The weakening grasp of law

September 1, 2019

Police officials present on a mob lynching scene often hesitate to intervene

The weakening grasp of law

Lynching of suspected criminals at the hands of crowds, big and small, has lately become too frequent an occurrence in Pakistan for comfort. It is often assumed that these incidents involve random and mostly spontaneous regrettable acts of violence, yet sometimes these incidents are purposeful, provocative and deliberate acts of violence.

Mob lynching is no ordinary crime. Experts say investigating murders committed by unruly mobs is nothing short of solving a complicated puzzle. Inefficient police response, inaccurate methods of collecting evidence and an ineffective criminal justice system are some of the main reasons why most of the times perpetrators escape punishment, experts say.

Police and public order are state subjects. Governments are, therefore, responsible for maintaining law and order, and for protecting the life and property of citizens. They are empowered to enact and enforce laws to curb crime in their jurisdiction.

Nevertheless, it is often observed that despite being at a mob lynching, police officials hesitate to respond. In 2015, following a deadly bomb blast in Youhanabad Lahore, two motorcyclists were murdered and their bodies were put on fire by a mob which suspected them of being accomplices of the terrorists who carried out the bombing.

Depending upon the criminal offence, various sections of the Pakistan Penal Code (PPC) 1860 are included in the first information reports (FIR) in such incidents, including Section 148 (rioting armed with deadly weapon), Section 149 (which applies to every member of unlawful assembly guilty of an offence committed in prosecution of common object), Section 307 (attempt to murder) and 302 (punishment for murder).

It is always a difficult task for police to handle cases of mob lynching, especially when the mob tortures, and eventually kills, a person accused of theft. "The psyche of the police force itself plays a pivotal role here," a station house officer (SHO) tells The News on Sunday on the condition of anonymity. "Most of the times, the police officials present at the site of these crimes do not enforce the law in time because mostly they, consciously or subconsciously, support such treatment of an ‘accused’."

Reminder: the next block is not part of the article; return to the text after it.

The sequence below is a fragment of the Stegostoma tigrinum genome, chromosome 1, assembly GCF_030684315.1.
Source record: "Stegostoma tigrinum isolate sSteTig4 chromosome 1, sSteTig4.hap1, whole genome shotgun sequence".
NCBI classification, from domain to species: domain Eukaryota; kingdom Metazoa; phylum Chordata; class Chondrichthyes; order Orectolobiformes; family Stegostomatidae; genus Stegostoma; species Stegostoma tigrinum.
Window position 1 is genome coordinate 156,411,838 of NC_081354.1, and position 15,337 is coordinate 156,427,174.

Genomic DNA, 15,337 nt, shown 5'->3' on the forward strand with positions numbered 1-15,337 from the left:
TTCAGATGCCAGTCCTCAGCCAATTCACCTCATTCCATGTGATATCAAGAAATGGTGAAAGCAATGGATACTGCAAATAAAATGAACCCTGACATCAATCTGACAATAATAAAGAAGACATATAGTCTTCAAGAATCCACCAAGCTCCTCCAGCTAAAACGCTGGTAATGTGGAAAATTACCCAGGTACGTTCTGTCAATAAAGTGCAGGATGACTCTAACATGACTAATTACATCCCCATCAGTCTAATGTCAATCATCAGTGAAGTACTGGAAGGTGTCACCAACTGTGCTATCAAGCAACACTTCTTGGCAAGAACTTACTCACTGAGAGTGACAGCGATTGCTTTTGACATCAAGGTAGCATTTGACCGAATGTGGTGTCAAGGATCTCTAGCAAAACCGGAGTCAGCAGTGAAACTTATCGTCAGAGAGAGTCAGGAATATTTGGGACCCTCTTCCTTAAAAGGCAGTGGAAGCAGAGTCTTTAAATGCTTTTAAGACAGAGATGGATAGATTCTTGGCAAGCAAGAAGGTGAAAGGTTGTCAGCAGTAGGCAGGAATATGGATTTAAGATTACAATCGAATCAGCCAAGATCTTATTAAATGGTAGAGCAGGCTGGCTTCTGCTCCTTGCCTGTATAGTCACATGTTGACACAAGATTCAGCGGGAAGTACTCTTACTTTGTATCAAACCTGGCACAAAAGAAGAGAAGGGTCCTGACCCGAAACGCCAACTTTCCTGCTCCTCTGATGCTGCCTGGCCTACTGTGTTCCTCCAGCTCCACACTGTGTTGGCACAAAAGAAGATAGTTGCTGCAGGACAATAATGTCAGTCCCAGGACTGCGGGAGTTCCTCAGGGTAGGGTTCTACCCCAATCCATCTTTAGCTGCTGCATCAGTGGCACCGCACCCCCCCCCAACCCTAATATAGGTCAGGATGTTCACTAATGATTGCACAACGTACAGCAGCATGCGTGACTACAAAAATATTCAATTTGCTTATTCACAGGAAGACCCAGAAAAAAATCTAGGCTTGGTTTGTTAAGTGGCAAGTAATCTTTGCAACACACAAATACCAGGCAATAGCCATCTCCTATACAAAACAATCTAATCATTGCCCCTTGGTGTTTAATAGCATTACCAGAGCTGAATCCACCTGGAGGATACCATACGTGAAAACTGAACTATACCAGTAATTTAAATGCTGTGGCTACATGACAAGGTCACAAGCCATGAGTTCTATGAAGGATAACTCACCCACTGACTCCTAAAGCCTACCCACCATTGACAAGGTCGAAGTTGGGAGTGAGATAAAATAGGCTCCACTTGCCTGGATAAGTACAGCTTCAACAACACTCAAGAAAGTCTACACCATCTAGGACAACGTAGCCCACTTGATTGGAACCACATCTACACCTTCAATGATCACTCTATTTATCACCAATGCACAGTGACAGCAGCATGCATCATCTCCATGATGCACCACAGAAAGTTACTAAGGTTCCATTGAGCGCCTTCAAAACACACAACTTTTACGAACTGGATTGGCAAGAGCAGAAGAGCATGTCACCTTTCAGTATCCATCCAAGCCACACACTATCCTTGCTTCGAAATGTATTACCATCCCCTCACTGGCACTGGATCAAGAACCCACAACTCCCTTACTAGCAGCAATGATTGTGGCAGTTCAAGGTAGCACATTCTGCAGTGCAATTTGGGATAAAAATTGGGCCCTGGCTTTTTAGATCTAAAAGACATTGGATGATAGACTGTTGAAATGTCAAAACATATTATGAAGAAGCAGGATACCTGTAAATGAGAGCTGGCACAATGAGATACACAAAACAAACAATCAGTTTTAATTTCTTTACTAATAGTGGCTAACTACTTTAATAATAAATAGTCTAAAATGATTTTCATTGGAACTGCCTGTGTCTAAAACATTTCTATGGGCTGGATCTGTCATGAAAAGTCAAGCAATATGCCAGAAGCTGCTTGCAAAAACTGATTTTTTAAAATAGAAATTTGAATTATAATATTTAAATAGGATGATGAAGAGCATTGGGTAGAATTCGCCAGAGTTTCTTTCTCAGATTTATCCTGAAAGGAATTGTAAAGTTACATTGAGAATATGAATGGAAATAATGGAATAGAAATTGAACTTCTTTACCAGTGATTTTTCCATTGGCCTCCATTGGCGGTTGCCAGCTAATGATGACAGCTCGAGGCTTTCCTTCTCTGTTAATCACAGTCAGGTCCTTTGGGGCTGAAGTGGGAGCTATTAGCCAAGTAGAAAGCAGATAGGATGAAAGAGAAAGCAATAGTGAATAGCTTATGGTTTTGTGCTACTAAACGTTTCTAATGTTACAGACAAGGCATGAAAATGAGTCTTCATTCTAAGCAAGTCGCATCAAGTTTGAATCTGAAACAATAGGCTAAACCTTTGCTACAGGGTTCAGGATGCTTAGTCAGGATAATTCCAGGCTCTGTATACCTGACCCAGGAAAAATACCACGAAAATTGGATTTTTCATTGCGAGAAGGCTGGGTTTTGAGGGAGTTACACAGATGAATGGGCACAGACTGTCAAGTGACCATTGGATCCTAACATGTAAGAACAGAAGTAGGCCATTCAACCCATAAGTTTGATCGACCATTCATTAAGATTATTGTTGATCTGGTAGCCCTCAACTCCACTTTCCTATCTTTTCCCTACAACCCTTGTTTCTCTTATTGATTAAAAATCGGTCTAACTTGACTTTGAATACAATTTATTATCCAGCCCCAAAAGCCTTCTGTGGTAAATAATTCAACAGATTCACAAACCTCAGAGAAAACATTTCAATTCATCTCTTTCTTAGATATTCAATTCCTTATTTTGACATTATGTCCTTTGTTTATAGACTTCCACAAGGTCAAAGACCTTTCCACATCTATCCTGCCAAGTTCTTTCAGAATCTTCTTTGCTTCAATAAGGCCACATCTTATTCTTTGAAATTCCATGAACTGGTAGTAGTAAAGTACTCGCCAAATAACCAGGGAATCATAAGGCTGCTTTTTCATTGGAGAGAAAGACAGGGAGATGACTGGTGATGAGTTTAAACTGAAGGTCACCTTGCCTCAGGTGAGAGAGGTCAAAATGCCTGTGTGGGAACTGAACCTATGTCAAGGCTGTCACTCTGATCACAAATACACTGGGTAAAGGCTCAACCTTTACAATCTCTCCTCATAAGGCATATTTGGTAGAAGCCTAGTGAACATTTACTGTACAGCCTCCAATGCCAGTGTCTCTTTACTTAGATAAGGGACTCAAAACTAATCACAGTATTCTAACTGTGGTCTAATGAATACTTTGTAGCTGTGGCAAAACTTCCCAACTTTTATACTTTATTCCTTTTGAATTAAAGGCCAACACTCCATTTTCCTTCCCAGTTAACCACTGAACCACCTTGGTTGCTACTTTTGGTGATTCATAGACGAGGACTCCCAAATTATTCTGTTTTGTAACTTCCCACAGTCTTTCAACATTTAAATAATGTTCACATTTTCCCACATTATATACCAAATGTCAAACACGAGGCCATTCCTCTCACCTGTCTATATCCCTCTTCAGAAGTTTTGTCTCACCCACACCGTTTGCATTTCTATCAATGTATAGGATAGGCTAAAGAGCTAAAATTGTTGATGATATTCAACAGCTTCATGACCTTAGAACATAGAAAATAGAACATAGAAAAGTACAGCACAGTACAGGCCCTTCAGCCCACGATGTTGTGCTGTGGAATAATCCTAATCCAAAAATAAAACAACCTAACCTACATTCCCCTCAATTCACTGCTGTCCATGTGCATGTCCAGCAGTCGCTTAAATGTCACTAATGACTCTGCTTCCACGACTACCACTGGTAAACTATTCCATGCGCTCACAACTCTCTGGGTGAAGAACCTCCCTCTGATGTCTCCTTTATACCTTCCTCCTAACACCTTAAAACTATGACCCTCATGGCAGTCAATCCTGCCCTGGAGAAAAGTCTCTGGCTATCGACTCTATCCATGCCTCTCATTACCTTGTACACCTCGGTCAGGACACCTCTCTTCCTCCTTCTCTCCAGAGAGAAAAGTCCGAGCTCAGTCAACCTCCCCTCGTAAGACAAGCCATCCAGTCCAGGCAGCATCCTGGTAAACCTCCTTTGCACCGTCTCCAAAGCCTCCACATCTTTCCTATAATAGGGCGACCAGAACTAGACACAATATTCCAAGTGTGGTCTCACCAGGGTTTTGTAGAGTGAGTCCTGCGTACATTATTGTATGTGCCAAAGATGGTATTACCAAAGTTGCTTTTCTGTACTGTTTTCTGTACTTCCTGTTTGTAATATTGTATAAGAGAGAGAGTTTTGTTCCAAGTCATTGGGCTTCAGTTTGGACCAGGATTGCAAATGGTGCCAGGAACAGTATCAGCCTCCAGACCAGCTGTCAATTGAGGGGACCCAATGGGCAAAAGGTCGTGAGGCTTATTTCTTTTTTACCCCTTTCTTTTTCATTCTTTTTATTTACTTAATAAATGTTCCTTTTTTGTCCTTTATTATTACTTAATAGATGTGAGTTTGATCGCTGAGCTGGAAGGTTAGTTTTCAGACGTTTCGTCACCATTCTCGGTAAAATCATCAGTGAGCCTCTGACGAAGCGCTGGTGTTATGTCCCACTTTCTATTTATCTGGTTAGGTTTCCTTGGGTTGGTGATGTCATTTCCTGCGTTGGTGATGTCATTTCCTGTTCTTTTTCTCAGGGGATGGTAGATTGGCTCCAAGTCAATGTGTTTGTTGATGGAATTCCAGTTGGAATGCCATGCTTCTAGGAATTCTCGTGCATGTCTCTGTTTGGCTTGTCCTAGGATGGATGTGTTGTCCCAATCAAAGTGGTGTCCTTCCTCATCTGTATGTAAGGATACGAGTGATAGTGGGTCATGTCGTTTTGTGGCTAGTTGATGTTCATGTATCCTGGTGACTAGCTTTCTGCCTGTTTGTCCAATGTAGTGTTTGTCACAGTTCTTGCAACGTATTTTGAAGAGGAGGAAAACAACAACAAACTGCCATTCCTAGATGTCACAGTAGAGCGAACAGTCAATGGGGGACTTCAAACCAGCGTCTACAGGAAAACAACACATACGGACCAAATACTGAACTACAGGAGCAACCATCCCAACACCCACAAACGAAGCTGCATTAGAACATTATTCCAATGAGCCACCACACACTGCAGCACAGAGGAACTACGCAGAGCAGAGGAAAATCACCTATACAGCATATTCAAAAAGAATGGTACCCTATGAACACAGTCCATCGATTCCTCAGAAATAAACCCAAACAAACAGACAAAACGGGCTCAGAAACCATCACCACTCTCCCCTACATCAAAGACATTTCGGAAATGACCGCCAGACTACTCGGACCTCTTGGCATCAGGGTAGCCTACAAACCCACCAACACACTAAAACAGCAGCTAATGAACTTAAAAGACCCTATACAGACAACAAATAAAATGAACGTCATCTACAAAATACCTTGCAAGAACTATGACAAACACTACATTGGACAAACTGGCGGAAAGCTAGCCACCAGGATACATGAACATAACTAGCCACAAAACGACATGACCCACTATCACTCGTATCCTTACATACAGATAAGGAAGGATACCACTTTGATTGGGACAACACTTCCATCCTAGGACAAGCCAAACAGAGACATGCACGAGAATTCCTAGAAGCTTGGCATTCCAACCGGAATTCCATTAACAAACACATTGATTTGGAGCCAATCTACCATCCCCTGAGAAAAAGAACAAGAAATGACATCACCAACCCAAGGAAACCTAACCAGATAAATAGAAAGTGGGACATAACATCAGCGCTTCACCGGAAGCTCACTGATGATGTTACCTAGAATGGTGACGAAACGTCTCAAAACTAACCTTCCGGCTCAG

There is another aspect as well. If the mob spares the life of the accused, the police officer says untrained police officials usually take the victim to the police station rather than to a hospital for necessary medical aid. "This attitude sometimes has serious repercussions," he adds.

Reinforcing his point, the police officer recalls an incident which took place a couple of years ago in Narang Mandi, when police recovered an injured man tortured by a mob on suspicion of robbery. The police took him to the police station where he later died. Consequently, the policemen involved were suspended from service and an inquiry was initiated against them after family of the deceased accused the police of custodial torture resulting in death. Later on, they were reinstated when the victim’s family pardoned them after receiving blood money.

On the other hand, Advocate Ansar Shah argues that the police force, in general, is incapable of handling mobs in such incidents, and of collecting sufficient and relevant evidence that could assist during the prosecution.

"Given the capacity of our police force, collection of enough evidence in mob lynching cases almost always seems very difficult. Finding corroboration of the available evidence, too, proves hard," he says. Nowadays, forensics can be of significant help in such cases. Even so prosecutors face great hurdles. "Our complex criminal justice system demands that an eyewitness testify in support of the forensic results. Regrettably, in this process either the prosecution is unable to produce such an eyewitness or the defence makes the examination process controversial," he says.